Political economy

The evidence base on urban governance in the developing world is growing but remains limited. It consists largely of literature reviews and case studies with limited conceptual or empirical basis. Whilst a substantial body of literature addresses the issues in this Topic Guide, the evidence base needs to be better harnessed to inform policy and practice.

The literature reviewed in this Topic Guide identifies some knowledge gaps, outlined in this section. Two recommendations are made: (i) it is necessary to fill these knowledge gaps and improve the quality and quantity of urban data that can be used to support policy interventions; and (ii) urban stakeholders need to make better use of existing knowledge to improve urban governance. A number of innovative approaches are identified that can help fill knowledge gaps.

The available studies drawn on in this Topic Guide conclude there is a general paucity of evidence on the political economy drivers of urban challenges in developing countries and how these can be overcome (Desai, 2010; Muggah, 2012).

More generally, Muggah (2012) critiques donor policies and research for ignoring the complex social, political, economic, spatial and cultural relations that shape and are shaped by the experiences of urban dwellers. In their mapping of the literature on political economy factors and governance challenges of urban service delivery, Jones et al. (2014a) find a limited number of studies that link governance and service delivery effectiveness. Studies tend to exclude output and outcome measures and fail to analyse the causal relationship between governance dynamics and service delivery.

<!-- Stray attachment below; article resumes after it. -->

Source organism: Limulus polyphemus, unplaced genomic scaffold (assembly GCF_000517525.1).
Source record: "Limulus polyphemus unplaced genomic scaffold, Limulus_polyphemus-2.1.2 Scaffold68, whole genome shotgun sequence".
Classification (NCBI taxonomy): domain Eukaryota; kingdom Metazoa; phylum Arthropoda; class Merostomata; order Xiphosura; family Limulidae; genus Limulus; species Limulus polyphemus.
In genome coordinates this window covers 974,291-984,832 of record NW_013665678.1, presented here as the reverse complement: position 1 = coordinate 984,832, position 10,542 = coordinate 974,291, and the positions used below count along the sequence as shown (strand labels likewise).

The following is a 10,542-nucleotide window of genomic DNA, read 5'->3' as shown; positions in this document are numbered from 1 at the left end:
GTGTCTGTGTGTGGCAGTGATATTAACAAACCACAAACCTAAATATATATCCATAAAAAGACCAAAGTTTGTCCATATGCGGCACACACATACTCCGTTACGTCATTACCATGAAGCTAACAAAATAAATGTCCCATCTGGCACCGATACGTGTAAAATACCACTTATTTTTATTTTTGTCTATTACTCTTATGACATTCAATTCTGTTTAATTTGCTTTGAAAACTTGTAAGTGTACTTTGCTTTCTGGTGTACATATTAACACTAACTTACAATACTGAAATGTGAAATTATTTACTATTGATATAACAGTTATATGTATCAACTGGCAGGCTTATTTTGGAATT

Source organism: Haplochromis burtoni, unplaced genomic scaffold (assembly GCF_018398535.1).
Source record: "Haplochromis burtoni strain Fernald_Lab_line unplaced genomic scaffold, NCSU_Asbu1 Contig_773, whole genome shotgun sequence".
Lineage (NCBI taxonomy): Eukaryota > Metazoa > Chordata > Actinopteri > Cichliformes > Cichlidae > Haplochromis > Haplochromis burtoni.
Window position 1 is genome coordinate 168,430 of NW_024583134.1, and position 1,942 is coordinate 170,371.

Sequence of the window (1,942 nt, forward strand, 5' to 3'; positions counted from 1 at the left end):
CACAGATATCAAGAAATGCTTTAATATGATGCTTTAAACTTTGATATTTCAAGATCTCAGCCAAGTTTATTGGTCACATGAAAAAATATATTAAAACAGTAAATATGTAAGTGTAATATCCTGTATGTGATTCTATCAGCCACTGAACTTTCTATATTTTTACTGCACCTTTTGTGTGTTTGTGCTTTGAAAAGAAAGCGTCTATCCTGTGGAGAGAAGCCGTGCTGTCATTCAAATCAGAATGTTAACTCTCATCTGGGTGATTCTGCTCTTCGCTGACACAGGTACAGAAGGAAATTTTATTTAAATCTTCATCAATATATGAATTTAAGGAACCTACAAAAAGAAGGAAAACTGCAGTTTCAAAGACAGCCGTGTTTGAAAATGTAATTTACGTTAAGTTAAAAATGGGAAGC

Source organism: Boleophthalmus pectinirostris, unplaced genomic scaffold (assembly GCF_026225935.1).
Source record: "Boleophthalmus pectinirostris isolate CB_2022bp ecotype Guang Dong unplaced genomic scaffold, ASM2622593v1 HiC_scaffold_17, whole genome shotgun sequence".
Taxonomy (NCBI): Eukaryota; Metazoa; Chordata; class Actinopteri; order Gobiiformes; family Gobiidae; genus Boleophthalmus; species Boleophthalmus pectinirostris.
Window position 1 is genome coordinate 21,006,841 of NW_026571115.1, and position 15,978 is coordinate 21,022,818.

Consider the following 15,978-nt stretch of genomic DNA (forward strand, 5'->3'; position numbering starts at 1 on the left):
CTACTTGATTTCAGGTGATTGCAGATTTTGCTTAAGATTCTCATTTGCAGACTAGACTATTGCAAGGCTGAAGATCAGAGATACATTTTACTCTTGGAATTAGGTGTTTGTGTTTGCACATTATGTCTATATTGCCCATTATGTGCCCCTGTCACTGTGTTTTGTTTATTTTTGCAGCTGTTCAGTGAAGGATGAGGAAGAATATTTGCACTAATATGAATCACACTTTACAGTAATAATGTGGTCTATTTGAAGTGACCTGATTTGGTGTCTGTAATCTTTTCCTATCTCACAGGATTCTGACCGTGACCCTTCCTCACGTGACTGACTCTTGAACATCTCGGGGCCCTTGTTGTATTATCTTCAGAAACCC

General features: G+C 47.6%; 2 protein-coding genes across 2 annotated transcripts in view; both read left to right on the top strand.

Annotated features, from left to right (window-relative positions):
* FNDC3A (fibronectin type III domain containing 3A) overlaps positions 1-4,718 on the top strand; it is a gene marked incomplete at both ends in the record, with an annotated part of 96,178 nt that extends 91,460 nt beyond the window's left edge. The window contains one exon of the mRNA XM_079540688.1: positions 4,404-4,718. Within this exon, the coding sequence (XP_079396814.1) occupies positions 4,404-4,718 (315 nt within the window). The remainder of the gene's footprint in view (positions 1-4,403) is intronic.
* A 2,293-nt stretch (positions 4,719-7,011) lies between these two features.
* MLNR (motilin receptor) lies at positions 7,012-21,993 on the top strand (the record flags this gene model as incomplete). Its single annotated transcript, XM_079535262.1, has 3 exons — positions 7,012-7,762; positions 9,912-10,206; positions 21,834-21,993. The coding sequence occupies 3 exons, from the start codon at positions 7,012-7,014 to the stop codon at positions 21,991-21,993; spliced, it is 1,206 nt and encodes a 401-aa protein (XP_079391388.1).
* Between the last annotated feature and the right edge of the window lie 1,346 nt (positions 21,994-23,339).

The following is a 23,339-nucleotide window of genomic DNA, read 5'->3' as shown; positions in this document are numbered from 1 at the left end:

Nieto (2014) suggests there is a lack of clarity on how different contextual factors affect the forms and intensity of political and social participation in poor urban neighbourhoods. He highlights the lack of a clear causal framework that explains differences in participation levels of the urban poor and its connection to welfare.

Chinsinga (2015) presents one example of the application of political economy analysis to the study of urban governance in his analysis of urban governance and management in four Malawian cities. He concludes that these cities have faced considerable challenges in exercising their development control, planning and infrastructure development functions effectively. Additionally the structures for community level social organisation and collective action have been in a state of flux that has inhibited community mobilisation. These cities have therefore been unable to plan for, provide and maintain infrastructure and services. This study also finds that formal and informal institutions have interacted to create hybrid governance structures. In the absence of elected local officials, these have involved urban chiefs acting as intermediaries between urban communities and city councils.

Current research facilitated by the Partnership for African Social and Governance Research on urban governance and turning African cities around includes a focus on the political economy of urban governance. It includes an empirical comparative analysis of Lagos, Johannesburg and Luanda, and looks at preconditions for the turnaround, the process and prospects for other cities.